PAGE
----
An Explanatory Study of Health Policy Agenda Setting in Indonesian Immunisation Policy for Religious Anti-vaccination

Author: Tetrawindu Hidayatullah

  • Thesis download: available for open access on 4 May 2018.

Hidayatullah, Tetrawindu, 2016 An Explanatory Study of Health Policy Agenda Setting in Indonesian Immunisation Policy for Religious Anti-vaccination, Flinders University, School of Health Sciences

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Abstract

Indonesia, as one of the biggest moslem country, had been facing with religious opposition to vaccination. What had been in public dispute, it is around halal/haram status of vaccines. This study explains health policy making for religious opposition to vaccination in Indonesia. In heuristic linearized policy cycle, this study accentuates in the first stage, the agenda setting or priority setting. With very limited scholarly knowledge on agenda setting about health policy derived from developing country, this study may fill this knowledge gap by elucidating the case in developing suitable immunisation policy. Grounding on Kingdon’s agenda setting theory, this case study analysed the failure of opening policy window to change the national immunisation policy. Despite acknowledging the lucid analysis through Kingdon’s theory, two important peculiar accounts are identified. First, the operation of populist logic in the competitive course for winning policy agenda. In this study, populist logic could be the understood as gaining mass-based appeal, as a vox populi, striking on behalf of the majority society, the ‘un-halal’ vaccines. And second, considering with political patronage culture as macro context of the functioning power behaviour in the general agenda setting course. Those two accounts may arguably play as political expediency in the endeavour of agenda setting and subsequently explain the failure in opening policy window to change immunisation policy, that no entrepreneurs could counter the populism of un-halal vaccine in the way of benefiting health policy, and changing immunisation policy. The study suggests acknowledging on national political culture and its associated power behaviour to provide a strategic knowledge for public health policy entrepreneurs in agenda setting from developing country setting. Populist logic, as an incentive structure for policy entrepreneurships, may arguably expedite or hamper the agenda setting trail to open policy window.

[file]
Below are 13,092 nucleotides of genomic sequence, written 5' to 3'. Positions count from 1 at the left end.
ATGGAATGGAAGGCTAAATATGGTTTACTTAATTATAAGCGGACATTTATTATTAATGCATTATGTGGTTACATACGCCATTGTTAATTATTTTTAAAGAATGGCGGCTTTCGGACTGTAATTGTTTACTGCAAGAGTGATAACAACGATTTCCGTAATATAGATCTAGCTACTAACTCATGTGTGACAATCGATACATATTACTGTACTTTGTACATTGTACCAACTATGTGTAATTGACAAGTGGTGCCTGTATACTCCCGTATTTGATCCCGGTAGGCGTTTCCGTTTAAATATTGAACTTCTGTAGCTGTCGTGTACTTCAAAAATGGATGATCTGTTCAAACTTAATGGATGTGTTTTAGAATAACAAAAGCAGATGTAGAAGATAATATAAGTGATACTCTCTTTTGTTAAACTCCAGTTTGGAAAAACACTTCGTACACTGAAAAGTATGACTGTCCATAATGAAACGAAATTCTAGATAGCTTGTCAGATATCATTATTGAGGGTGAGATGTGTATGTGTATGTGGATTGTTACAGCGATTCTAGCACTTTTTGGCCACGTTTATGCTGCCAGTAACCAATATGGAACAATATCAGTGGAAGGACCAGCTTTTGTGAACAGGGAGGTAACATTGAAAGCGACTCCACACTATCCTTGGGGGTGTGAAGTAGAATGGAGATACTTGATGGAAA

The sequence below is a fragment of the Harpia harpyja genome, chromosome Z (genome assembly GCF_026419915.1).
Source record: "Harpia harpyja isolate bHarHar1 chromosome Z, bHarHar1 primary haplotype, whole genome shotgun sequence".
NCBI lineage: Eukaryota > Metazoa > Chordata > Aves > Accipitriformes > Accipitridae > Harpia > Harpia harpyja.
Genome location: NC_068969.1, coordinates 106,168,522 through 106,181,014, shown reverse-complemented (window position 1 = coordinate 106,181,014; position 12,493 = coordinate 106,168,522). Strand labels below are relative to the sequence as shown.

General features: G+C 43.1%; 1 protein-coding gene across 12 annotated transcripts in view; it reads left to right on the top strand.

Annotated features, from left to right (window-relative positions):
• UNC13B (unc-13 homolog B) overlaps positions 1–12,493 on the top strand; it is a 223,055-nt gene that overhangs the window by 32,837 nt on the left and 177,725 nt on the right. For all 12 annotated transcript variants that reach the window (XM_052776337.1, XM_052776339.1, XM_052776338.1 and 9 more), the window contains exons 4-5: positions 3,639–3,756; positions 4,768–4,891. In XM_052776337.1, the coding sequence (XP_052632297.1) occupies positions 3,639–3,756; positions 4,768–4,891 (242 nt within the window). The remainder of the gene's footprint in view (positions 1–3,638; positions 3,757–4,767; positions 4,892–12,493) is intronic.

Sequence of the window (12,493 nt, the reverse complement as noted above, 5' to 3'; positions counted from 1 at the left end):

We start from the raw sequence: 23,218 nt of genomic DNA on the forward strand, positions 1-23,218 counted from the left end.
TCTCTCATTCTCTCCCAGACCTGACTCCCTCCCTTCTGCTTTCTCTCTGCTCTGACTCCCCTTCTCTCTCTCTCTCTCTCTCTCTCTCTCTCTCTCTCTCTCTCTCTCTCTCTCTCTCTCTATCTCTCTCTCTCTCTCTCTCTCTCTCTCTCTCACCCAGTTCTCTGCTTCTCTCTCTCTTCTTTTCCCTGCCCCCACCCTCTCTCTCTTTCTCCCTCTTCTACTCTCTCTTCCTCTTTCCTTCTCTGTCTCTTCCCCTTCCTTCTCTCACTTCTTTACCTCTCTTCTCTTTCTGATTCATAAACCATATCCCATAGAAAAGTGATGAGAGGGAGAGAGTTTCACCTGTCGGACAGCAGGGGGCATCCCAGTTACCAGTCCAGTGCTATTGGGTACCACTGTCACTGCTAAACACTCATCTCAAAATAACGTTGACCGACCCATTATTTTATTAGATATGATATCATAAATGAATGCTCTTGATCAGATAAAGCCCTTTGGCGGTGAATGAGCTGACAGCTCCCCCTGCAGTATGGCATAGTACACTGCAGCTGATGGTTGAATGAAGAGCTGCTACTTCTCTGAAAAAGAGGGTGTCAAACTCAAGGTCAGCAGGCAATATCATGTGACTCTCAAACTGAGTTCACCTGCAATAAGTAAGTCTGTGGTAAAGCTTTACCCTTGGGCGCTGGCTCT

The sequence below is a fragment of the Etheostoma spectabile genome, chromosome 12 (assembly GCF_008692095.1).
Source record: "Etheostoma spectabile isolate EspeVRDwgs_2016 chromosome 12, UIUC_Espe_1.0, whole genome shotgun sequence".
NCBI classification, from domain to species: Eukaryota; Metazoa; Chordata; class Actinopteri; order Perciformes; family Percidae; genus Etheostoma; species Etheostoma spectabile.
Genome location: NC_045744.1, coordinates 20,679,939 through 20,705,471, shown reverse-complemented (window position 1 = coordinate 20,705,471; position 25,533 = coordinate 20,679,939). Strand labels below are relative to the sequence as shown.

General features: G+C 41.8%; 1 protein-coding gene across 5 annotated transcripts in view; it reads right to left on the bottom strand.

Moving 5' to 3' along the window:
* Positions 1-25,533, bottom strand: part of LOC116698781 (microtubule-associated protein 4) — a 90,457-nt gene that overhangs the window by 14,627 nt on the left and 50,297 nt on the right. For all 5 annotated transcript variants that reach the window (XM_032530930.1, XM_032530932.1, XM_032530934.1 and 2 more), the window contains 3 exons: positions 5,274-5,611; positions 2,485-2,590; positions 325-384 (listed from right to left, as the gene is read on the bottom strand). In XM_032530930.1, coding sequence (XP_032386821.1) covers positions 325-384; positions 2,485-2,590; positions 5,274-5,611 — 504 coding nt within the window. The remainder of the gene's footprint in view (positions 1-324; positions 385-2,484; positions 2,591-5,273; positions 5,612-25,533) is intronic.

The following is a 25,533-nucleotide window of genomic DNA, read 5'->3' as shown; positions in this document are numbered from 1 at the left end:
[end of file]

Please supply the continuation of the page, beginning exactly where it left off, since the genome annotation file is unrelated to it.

Keywords: agenda setting, immunisation policy, Indonesia, religious anti-vaccination, populist logic, health politics
Subject: Public Health thesis

Thesis type: Professional Doctorate
Completed: 2016
School: School of Health Sciences
Supervisor: Colin MacDougall